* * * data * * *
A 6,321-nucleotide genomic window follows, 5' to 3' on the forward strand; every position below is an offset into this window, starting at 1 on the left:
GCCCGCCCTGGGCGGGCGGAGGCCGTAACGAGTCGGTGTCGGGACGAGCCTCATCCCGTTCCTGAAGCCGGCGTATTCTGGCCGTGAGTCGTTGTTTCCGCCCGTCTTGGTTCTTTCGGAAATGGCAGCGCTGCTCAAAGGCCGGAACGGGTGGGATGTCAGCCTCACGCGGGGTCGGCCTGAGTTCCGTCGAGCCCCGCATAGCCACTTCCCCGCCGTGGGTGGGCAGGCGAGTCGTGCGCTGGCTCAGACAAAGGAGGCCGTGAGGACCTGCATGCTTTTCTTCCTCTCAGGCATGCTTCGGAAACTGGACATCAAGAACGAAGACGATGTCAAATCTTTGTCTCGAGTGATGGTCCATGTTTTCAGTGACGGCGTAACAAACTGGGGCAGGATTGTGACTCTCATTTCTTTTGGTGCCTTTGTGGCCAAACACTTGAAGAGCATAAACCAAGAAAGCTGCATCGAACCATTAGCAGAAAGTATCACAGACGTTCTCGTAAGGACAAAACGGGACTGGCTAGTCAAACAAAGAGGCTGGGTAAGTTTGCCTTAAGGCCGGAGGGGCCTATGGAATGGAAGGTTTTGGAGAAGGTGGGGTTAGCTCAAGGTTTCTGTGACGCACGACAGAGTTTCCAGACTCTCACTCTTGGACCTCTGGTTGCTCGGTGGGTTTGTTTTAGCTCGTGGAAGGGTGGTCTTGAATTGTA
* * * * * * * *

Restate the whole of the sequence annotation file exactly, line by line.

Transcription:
A 6,321-nucleotide genomic window follows, 5' to 3' on the forward strand; every position below is an offset into this window, starting at 1 on the left:
GCCCGCCCTGGGCGGGCGGAGGCCGTAACGAGTCGGTGTCGGGACGAGCCTCATCCCGTTCCTGAAGCCGGCGTATTCTGGCCGTGAGTCGTTGTTTCCGCCCGTCTTGGTTCTTTCGGAAATGGCAGCGCTGCTCAAAGGCCGGAACGGGTGGGATGTCAGCCTCACGCGGGGTCGGCCTGAGTTCCGTCGAGCCCCGCATAGCCACTTCCCCGCCGTGGGTGGGCAGGCGAGTCGTGCGCTGGCTCAGACAAAGGAGGCCGTGAGGACCTGCATGCTTTTCTTCCTCTCAGGCATGCTTCGGAAACTGGACATCAAGAACGAAGACGATGTCAAATCTTTGTCTCGAGTGATGGTCCATGTTTTCAGTGACGGCGTAACAAACTGGGGCAGGATTGTGACTCTCATTTCTTTTGGTGCCTTTGTGGCCAAACACTTGAAGAGCATAAACCAAGAAAGCTGCATCGAACCATTAGCAGAAAGTATCACAGACGTTCTCGTAAGGACAAAACGGGACTGGCTAGTCAAACAAAGAGGCTGGGTAAGTTTGCCTTAAGGCCGGAGGGGCCTATGGAATGGAAGGTTTTGGAGAAGGTGGGGTTAGCTCAAGGTTTCTGTGACGCACGACAGAGTTTCCAGACTCTCACTCTTGGACCTCTGGTTGCTCGGTGGGTTTGTTTTAGCTCGTGGAAGGGTGGTCTTGAATTGTA